On Tuesday, the New York Fed released its quarterly snapshot of consumer credit which was the last one before the effects of COVID-19 start to work their way across lenders.  As noted in Tuesday’s Closer, the data showed some initial signs of cracks in lending markets.  Credit card balances declined slightly which was the first drop since Q1 2014.  On the other hand, mortgage lending—the largest section of consumer credit—had a strong quarter with balances outstanding rising 6.5% annualized after seasonal adjustment while auto lending—the third-largest share of consumer credit—had its best quarter since Q1 2017.

Longer-term growth trends were also fairly uninterrupted in Q1 as has been the case for the past few years.  Loan growth was primarily driven by mortgages which made a new post-crisis high in Q1 while other categories of lending were pretty unremarkable.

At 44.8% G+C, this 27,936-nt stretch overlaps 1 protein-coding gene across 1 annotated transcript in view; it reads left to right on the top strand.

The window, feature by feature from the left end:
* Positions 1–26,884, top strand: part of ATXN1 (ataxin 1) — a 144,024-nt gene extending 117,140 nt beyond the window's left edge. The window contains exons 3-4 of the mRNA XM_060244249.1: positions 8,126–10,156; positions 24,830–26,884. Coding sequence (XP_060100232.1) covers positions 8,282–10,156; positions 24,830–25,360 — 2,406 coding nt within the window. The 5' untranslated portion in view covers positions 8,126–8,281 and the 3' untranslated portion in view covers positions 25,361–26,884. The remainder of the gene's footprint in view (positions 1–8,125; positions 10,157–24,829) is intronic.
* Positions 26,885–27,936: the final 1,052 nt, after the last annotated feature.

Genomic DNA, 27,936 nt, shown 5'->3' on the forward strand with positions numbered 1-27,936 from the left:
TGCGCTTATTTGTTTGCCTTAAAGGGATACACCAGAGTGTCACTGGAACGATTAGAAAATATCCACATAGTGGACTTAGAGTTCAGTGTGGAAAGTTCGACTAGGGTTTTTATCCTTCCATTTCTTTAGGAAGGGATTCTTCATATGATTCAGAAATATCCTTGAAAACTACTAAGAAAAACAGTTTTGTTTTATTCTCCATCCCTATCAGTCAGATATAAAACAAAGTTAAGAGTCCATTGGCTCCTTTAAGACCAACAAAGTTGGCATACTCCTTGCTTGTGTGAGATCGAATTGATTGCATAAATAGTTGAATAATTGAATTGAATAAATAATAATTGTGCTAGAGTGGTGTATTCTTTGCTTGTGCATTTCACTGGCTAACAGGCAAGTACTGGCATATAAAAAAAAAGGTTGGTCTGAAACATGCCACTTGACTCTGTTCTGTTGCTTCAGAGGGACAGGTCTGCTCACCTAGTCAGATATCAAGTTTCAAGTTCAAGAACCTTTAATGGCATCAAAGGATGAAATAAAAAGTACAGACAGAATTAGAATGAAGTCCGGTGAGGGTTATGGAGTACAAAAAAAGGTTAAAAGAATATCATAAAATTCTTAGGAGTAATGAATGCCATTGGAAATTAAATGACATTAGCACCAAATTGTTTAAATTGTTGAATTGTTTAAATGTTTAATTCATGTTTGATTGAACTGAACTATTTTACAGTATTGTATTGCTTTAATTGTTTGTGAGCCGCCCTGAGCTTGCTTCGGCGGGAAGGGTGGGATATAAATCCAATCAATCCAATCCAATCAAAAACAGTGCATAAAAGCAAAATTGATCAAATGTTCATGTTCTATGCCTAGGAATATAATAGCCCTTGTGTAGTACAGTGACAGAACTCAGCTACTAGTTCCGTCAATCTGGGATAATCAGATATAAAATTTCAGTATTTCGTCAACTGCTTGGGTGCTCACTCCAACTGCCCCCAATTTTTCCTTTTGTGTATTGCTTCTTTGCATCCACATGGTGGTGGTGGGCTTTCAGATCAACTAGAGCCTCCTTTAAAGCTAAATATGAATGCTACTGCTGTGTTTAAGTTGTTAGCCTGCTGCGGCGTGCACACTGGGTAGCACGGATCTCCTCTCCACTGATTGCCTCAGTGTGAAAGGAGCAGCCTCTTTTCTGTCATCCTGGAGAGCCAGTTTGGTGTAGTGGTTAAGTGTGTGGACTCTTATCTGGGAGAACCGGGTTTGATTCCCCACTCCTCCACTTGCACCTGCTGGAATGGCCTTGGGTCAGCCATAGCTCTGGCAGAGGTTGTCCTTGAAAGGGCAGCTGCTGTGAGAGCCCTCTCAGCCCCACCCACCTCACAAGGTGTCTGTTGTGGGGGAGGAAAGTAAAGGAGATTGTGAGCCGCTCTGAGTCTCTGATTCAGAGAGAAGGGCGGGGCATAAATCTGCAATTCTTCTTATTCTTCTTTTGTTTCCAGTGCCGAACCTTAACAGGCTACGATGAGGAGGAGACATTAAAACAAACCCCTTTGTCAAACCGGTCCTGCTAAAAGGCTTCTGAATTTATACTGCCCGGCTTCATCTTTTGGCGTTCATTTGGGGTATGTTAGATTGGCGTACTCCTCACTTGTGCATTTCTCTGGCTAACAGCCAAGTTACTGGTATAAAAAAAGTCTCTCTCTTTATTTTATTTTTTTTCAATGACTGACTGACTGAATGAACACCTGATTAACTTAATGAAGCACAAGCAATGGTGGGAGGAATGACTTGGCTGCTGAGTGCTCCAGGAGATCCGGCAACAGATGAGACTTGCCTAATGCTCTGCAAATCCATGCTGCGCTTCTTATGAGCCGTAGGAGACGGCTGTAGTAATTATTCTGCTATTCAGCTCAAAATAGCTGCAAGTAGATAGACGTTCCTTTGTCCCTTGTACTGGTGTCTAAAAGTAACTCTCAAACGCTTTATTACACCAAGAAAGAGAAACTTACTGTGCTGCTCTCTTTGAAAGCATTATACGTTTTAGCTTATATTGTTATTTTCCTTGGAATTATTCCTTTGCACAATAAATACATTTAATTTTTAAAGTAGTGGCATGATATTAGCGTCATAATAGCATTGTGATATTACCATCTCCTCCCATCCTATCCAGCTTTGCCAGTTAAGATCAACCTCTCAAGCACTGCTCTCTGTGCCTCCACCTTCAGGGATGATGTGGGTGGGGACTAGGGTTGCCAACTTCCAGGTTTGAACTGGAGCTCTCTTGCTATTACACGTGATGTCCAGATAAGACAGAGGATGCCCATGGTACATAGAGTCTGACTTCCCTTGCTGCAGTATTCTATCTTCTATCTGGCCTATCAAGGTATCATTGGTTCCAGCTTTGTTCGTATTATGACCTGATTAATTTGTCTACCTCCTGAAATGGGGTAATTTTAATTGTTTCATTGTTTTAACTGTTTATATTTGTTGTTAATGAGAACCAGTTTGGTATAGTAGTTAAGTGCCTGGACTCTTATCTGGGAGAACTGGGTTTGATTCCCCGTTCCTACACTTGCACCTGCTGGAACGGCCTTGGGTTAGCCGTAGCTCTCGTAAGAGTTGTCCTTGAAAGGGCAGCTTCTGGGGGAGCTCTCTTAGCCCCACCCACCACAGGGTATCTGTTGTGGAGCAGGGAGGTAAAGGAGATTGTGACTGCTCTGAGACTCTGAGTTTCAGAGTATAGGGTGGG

Finally, we note that on the eve of COVID-19, consumers had ample reserves of credit available on both HELOCs and credit cards.  Even better news, the percentage of consumers under collection was at a record low, the number of bankruptcies was at a record low, and foreclosures were very low as well.  While the outbreak of COVID-19 and the related economic ramifications likely changed that, consumers were in a relatively strong position coming into the pandemic.

Not only were foreclosures and bankruptcies historically low, but the lending conditions appeared fairly tight as well.  The lending market was mostly directed towards high-quality borrowers.  That was the case for not only mortgages but auto loans as well.  Start a two-week free trial to Bespoke Institutional to access our interactive economic indicators monitor and much more.

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